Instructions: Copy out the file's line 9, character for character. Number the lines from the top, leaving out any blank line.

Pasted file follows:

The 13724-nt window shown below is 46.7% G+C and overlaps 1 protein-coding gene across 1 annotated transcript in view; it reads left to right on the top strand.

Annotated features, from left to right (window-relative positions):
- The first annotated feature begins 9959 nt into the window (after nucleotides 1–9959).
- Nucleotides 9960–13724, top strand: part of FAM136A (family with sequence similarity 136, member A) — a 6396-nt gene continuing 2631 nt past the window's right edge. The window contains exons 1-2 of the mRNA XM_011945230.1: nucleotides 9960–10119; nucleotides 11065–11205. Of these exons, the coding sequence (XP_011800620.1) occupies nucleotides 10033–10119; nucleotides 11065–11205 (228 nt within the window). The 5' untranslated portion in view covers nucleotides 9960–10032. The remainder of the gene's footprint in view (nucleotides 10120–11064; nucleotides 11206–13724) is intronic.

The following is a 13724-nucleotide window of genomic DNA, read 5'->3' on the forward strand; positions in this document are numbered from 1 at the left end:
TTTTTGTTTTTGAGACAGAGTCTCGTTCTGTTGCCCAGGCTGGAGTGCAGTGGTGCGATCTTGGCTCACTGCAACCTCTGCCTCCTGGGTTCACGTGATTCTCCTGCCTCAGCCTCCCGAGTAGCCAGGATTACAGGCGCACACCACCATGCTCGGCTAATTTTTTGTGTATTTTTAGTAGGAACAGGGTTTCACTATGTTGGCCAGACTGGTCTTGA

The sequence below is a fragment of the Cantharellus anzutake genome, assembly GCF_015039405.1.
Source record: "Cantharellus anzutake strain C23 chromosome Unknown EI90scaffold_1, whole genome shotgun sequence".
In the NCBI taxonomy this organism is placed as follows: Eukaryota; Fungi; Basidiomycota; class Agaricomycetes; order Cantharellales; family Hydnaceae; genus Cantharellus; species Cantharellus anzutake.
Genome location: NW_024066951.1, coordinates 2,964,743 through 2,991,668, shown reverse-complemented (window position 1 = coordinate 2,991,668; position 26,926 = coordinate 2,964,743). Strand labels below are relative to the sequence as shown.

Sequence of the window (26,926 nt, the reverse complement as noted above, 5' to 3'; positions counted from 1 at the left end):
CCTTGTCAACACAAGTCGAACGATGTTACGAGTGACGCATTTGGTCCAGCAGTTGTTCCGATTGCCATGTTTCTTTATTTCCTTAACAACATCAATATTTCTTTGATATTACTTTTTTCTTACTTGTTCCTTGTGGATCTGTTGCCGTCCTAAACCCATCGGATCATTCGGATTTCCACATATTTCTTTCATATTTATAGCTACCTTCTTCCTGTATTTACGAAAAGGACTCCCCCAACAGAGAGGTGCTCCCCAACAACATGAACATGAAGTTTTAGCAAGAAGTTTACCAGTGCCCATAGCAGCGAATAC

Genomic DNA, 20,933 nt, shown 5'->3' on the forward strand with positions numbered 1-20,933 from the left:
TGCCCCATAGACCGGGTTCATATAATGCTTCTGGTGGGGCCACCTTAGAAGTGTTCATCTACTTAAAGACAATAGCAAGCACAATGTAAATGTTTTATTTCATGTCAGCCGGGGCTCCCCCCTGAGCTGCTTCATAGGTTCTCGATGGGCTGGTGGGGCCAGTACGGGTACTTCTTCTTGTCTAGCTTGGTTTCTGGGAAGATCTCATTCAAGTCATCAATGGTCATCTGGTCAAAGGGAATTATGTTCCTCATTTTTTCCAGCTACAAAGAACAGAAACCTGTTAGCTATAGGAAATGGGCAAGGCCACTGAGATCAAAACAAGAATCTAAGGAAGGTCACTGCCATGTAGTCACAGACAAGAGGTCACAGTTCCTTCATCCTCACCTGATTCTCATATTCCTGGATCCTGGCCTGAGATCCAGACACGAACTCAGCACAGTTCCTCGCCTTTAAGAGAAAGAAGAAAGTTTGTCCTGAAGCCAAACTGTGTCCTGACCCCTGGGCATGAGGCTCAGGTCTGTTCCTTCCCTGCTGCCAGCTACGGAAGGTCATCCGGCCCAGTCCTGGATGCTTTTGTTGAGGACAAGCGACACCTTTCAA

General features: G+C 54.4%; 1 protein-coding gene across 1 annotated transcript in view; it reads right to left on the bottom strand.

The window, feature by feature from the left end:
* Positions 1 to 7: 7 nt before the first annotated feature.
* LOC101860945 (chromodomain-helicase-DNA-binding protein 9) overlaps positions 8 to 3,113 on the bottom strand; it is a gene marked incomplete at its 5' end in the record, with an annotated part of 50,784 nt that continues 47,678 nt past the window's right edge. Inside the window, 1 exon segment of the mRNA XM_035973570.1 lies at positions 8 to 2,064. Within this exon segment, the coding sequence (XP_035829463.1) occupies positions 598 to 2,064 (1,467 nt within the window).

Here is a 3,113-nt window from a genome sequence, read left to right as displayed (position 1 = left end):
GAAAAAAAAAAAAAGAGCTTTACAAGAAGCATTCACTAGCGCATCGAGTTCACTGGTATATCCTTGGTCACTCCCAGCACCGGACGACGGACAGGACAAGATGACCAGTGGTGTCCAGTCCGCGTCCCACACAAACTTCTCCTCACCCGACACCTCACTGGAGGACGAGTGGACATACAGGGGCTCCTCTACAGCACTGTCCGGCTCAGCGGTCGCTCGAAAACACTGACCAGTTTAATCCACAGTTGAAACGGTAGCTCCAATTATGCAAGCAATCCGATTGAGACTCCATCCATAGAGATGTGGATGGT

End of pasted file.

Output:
In the NCBI taxonomy this organism is placed as follows: Eukaryota; Fungi; Basidiomycota; class Agaricomycetes; order Cantharellales; family Hydnaceae; genus Cantharellus; species Cantharellus anzutake.